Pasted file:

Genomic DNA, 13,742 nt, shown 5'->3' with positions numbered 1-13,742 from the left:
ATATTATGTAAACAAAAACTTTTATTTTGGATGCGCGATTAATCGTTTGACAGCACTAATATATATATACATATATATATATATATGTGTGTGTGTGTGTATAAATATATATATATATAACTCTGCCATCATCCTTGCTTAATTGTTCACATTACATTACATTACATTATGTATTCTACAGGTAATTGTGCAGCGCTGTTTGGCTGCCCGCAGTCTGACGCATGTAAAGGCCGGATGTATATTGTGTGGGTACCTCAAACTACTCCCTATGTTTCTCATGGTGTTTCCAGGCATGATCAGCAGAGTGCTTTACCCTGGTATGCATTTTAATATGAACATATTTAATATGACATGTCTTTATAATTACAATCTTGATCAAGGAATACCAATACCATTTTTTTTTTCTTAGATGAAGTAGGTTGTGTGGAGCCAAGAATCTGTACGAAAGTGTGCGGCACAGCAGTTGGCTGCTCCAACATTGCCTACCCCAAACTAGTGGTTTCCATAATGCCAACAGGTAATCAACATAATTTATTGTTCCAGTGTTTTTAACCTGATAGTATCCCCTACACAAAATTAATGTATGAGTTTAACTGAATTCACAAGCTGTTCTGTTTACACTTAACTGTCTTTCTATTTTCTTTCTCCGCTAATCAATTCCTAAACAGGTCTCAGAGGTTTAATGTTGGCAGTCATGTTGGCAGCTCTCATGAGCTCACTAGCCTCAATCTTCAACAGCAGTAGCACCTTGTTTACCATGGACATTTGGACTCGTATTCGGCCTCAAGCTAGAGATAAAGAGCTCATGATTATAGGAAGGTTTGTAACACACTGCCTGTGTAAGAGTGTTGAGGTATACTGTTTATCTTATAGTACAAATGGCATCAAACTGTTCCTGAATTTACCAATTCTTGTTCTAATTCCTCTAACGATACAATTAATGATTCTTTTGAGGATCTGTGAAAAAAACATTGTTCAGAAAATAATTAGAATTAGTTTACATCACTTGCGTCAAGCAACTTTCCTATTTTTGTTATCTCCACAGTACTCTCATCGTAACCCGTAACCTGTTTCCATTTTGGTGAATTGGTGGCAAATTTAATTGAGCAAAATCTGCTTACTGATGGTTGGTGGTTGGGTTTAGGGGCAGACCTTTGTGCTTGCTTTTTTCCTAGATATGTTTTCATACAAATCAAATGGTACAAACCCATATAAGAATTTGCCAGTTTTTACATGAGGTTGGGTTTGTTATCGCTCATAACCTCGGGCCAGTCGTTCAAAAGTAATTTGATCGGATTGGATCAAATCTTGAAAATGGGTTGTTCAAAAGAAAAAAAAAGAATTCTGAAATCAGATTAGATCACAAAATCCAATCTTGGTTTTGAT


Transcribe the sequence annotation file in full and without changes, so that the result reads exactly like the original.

Genomic DNA, 13,742 nt, shown 5'->3' with positions numbered 1-13,742 from the left:
ATATTATGTAAACAAAAACTTTTATTTTGGATGCGCGATTAATCGTTTGACAGCACTAATATATATATACATATATATATATATATGTGTGTGTGTGTGTATAAATATATATATATATAACTCTGCCATCATCCTTGCTTAATTGTTCACATTACATTACATTACATTATGTATTCTACAGGTAATTGTGCAGCGCTGTTTGGCTGCCCGCAGTCTGACGCATGTAAAGGCCGGATGTATATTGTGTGGGTACCTCAAACTACTCCCTATGTTTCTCATGGTGTTTCCAGGCATGATCAGCAGAGTGCTTTACCCTGGTATGCATTTTAATATGAACATATTTAATATGACATGTCTTTATAATTACAATCTTGATCAAGGAATACCAATACCATTTTTTTTTTCTTAGATGAAGTAGGTTGTGTGGAGCCAAGAATCTGTACGAAAGTGTGCGGCACAGCAGTTGGCTGCTCCAACATTGCCTACCCCAAACTAGTGGTTTCCATAATGCCAACAGGTAATCAACATAATTTATTGTTCCAGTGTTTTTAACCTGATAGTATCCCCTACACAAAATTAATGTATGAGTTTAACTGAATTCACAAGCTGTTCTGTTTACACTTAACTGTCTTTCTATTTTCTTTCTCCGCTAATCAATTCCTAAACAGGTCTCAGAGGTTTAATGTTGGCAGTCATGTTGGCAGCTCTCATGAGCTCACTAGCCTCAATCTTCAACAGCAGTAGCACCTTGTTTACCATGGACATTTGGACTCGTATTCGGCCTCAAGCTAGAGATAAAGAGCTCATGATTATAGGAAGGTTTGTAACACACTGCCTGTGTAAGAGTGTTGAGGTATACTGTTTATCTTATAGTACAAATGGCATCAAACTGTTCCTGAATTTACCAATTCTTGTTCTAATTCCTCTAACGATACAATTAATGATTCTTTTGAGGATCTGTGAAAAAAACATTGTTCAGAAAATAATTAGAATTAGTTTACATCACTTGCGTCAAGCAACTTTCCTATTTTTGTTATCTCCACAGTACTCTCATCGTAACCCGTAACCTGTTTCCATTTTGGTGAATTGGTGGCAAATTTAATTGAGCAAAATCTGCTTACTGATGGTTGGTGGTTGGGTTTAGGGGCAGACCTTTGTGCTTGCTTTTTTCCTAGATATGTTTTCATACAAATCAAATGGTACAAACCCATATAAGAATTTGCCAGTTTTTACATGAGGTTGGGTTTGTTATCGCTCATAACCTCGGGCCAGTCGTTCAAAAGTAATTTGATCGGATTGGATCAAATCTTGAAAATGGGTTGTTCAAAAGAAAAAAAAAGAATTCTGAAATCAGATTAGATCACAAAATCCAATCTTGGTTTTGAT